Bottom Line: In addition to a number of isolated specimens, the sample for this species includes two small associated skeletons (A.L. 288-1 or "Lucy" and A.L. 128/129) and a geologically contemporaneous death assemblage of several larger individuals (A.L. 333).These have driven both perceptions and quantitative analyses concluding that Au. afarensis was markedly dimorphic.Prevention of the dominance of a single specimen's contribution to calculations of multiple dimorphism estimates confirms that Au. afarensis was only moderately dimorphic.

View Article: PubMed Central - HTML - PubMed

Affiliation: Department of Anthropology, The Pennsylvania State University , University Park, PA , USA.

ABSTRACT
Sexual dimorphism in body size is often used as a correlate of social and reproductive behavior in Australopithecus afarensis. In addition to a number of isolated specimens, the sample for this species includes two small associated skeletons (A.L. 288-1 or "Lucy" and A.L. 128/129) and a geologically contemporaneous death assemblage of several larger individuals (A.L. 333). These have driven both perceptions and quantitative analyses concluding that Au. afarensis was markedly dimorphic. The Template Method enables simultaneous evaluation of multiple skeletal sites, thereby greatly expanding sample size, and reveals that A. afarensis dimorphism was similar to that of modern humans. A new very large partial skeleton (KSD-VP-1/1 or "Kadanuumuu") can now also be used, like Lucy, as a template specimen. In addition, the recently developed Geometric Mean Method has been used to argue that Au. afarensis was equally or even more dimorphic than gorillas. However, in its previous application Lucy and A.L. 128/129 accounted for 10 of 11 estimates of female size. Here we directly compare the two methods and demonstrate that including multiple measurements from the same partial skeleton that falls at the margin of the species size range dramatically inflates dimorphism estimates. Prevention of the dominance of a single specimen's contribution to calculations of multiple dimorphism estimates confirms that Au. afarensis was only moderately dimorphic.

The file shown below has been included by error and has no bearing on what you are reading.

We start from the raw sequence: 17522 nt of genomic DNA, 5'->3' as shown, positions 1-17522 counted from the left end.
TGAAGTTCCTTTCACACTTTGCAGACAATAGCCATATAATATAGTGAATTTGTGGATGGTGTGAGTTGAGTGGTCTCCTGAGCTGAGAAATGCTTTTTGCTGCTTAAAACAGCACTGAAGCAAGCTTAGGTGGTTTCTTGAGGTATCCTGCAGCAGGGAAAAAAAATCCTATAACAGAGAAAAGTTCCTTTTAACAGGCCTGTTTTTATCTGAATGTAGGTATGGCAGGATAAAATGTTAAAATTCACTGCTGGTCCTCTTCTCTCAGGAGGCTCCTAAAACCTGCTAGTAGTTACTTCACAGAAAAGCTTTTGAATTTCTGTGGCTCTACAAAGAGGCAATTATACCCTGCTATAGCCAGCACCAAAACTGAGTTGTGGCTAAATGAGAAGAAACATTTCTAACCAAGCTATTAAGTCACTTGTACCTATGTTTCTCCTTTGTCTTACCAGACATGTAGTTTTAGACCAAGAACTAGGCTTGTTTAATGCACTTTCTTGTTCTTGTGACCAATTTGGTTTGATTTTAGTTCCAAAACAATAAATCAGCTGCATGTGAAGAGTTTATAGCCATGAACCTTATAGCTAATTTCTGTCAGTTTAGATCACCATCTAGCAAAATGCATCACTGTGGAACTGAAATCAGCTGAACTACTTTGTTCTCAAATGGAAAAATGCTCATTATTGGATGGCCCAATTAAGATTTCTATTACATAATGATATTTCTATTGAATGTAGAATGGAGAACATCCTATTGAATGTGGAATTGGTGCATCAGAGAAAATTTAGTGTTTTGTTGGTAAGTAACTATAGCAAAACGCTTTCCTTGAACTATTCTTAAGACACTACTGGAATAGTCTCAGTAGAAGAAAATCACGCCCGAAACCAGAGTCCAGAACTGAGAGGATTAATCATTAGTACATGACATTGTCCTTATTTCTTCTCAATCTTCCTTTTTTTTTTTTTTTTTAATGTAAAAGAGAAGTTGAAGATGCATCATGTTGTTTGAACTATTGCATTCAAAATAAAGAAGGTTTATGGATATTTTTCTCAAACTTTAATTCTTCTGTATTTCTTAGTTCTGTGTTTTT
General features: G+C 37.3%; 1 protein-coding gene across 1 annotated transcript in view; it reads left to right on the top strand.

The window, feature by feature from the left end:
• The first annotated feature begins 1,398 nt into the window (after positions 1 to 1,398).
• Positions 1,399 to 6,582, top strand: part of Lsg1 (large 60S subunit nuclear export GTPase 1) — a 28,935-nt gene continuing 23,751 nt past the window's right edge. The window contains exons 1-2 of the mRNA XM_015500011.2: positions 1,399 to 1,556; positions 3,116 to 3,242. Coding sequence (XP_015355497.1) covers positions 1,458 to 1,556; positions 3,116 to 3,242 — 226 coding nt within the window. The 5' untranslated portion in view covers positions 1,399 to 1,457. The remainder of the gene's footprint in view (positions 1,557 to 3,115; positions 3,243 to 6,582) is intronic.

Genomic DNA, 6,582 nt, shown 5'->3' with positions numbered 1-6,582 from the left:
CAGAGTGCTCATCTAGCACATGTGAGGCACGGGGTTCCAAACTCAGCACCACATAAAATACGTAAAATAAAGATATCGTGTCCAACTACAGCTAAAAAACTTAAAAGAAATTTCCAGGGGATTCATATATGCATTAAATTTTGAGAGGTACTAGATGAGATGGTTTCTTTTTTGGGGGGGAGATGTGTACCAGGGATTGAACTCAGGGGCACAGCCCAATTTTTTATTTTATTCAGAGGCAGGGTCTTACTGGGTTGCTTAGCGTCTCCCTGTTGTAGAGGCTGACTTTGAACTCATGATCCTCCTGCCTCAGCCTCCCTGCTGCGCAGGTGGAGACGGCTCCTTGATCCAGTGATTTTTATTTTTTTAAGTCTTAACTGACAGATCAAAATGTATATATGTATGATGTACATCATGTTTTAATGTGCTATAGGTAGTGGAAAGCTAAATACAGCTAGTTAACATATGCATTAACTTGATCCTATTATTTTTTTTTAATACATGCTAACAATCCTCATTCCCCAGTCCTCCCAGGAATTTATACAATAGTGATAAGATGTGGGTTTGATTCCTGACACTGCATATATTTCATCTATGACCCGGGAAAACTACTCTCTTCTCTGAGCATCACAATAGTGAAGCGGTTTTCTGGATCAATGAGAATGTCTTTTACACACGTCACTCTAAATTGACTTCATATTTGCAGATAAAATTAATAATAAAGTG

No MeSH data available.